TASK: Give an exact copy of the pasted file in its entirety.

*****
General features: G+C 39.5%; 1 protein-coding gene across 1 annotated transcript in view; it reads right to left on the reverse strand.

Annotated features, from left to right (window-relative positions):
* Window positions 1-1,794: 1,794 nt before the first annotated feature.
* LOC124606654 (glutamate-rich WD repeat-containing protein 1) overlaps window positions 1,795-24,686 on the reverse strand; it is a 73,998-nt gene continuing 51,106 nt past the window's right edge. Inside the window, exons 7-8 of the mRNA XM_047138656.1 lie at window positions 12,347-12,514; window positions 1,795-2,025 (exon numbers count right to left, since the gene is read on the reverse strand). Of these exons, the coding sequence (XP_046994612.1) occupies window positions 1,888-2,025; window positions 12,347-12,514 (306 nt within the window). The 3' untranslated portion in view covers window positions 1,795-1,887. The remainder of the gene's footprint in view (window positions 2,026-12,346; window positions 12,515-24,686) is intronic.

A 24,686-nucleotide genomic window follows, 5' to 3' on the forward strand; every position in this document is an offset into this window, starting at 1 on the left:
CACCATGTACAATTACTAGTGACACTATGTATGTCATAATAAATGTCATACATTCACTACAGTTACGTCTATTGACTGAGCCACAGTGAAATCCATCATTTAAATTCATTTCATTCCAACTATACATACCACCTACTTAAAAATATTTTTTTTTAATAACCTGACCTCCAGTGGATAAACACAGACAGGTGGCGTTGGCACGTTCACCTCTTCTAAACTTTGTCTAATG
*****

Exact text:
General features: G+C 39.5%; 1 protein-coding gene across 1 annotated transcript in view; it reads right to left on the reverse strand.

Annotated features, from left to right (window-relative positions):
* Window positions 1-1,794: 1,794 nt before the first annotated feature.
* LOC124606654 (glutamate-rich WD repeat-containing protein 1) overlaps window positions 1,795-24,686 on the reverse strand; it is a 73,998-nt gene continuing 51,106 nt past the window's right edge. Inside the window, exons 7-8 of the mRNA XM_047138656.1 lie at window positions 12,347-12,514; window positions 1,795-2,025 (exon numbers count right to left, since the gene is read on the reverse strand). Of these exons, the coding sequence (XP_046994612.1) occupies window positions 1,888-2,025; window positions 12,347-12,514 (306 nt within the window). The 3' untranslated portion in view covers window positions 1,795-1,887. The remainder of the gene's footprint in view (window positions 2,026-12,346; window positions 12,515-24,686) is intronic.

A 24,686-nucleotide genomic window follows, 5' to 3' on the forward strand; every position in this document is an offset into this window, starting at 1 on the left:
CACCATGTACAATTACTAGTGACACTATGTATGTCATAATAAATGTCATACATTCACTACAGTTACGTCTATTGACTGAGCCACAGTGAAATCCATCATTTAAATTCATTTCATTCCAACTATACATACCACCTACTTAAAAATATTTTTTTTTAATAACCTGACCTCCAGTGGATAAACACAGACAGGTGGCGTTGGCACGTTCACCTCTTCTAAACTTTGTCTAATG